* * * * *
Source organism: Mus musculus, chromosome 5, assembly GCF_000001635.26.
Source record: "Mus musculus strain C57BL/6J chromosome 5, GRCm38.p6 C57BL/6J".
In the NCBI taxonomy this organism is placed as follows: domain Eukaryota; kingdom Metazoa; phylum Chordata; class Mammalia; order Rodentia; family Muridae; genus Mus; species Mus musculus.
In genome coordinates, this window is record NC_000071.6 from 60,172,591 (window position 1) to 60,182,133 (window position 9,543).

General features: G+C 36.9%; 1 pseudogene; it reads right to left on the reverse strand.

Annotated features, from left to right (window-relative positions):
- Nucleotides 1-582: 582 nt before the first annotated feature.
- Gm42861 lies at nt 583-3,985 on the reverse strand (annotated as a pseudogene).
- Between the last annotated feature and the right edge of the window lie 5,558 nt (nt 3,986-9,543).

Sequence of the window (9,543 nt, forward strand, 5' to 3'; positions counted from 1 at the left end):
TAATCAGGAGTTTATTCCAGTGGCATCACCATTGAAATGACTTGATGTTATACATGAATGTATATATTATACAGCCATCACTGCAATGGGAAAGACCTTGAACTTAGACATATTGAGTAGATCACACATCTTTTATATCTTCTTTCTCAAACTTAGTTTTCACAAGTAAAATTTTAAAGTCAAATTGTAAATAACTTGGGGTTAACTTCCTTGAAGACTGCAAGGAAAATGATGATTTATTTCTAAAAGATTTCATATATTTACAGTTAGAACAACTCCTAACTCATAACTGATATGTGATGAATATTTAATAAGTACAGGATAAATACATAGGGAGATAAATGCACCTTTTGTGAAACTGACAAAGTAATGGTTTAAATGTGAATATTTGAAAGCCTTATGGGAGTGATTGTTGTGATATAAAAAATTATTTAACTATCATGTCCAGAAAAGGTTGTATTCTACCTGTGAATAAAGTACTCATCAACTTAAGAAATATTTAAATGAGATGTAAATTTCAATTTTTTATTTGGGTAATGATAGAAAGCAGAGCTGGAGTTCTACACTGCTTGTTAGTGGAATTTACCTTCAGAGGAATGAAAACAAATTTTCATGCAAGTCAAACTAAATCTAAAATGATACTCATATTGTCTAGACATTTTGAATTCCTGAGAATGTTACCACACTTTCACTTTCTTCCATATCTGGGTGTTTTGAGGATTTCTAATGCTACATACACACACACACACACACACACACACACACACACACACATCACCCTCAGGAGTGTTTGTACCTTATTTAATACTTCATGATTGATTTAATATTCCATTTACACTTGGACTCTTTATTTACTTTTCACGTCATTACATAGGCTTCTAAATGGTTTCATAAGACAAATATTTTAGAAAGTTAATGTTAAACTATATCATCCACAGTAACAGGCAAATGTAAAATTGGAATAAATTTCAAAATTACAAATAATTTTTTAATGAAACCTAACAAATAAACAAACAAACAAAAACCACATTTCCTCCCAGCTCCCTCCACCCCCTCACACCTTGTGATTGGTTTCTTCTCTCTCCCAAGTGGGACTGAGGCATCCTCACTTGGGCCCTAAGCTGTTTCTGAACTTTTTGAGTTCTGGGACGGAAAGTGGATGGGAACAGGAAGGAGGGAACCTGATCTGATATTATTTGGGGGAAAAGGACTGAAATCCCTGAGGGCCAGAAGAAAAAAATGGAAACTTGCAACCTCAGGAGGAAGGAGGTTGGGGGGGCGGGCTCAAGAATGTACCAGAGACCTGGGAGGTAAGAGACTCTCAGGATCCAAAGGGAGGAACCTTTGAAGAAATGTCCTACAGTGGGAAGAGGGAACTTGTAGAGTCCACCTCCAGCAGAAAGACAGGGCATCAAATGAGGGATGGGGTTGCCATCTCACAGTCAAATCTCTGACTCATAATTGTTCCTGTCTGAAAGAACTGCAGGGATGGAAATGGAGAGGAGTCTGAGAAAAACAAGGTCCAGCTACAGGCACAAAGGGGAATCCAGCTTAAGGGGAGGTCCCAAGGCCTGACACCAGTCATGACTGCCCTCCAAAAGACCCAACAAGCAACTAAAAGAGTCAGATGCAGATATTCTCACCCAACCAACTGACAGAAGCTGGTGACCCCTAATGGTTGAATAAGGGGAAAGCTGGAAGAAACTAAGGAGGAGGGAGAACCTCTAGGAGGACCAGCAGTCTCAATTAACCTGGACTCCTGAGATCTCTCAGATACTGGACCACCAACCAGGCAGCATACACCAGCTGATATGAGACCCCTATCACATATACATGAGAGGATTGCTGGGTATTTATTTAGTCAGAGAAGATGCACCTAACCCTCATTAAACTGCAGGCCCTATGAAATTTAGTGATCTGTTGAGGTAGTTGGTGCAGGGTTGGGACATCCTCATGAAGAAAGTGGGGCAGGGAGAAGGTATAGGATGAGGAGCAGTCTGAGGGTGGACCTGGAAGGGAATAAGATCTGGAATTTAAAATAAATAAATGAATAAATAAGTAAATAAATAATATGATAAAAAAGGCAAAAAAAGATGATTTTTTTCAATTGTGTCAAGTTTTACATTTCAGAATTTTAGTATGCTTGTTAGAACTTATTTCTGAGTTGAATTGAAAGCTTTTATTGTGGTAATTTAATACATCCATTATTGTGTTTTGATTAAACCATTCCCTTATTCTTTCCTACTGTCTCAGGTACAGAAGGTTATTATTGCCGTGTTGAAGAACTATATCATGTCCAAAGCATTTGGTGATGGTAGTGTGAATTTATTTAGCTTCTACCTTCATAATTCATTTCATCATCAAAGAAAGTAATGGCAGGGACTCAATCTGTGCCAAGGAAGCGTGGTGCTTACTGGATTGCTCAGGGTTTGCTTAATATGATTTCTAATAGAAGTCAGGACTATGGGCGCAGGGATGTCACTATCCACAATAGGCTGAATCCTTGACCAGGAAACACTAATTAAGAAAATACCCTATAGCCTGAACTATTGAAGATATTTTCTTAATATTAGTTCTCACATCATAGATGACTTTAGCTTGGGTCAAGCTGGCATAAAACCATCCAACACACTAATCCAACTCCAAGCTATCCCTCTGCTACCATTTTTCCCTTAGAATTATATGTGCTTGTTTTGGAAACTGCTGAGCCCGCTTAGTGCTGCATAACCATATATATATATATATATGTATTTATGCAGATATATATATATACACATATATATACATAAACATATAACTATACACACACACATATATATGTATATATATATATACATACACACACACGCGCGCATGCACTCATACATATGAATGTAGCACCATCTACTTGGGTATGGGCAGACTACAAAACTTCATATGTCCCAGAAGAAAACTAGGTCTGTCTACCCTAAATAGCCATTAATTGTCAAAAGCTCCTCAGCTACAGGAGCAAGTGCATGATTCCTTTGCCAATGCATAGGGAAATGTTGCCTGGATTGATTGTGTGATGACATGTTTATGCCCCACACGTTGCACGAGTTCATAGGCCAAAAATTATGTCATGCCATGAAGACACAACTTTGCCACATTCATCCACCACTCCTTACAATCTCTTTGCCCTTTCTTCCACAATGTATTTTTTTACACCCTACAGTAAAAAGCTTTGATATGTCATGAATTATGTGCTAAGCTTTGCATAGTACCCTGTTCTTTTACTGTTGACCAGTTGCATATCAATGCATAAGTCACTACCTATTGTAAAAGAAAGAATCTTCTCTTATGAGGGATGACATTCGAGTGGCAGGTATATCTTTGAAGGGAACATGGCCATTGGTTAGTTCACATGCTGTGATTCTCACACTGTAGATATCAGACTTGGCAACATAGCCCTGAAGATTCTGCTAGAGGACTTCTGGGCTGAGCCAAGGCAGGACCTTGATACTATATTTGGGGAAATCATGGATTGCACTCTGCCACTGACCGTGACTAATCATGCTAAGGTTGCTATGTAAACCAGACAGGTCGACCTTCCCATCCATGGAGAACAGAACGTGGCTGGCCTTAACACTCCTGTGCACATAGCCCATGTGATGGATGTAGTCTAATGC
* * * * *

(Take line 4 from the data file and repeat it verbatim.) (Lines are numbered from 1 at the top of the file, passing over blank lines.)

In genome coordinates, this window is record NC_000071.6 from 60,172,591 (window position 1) to 60,182,133 (window position 9,543).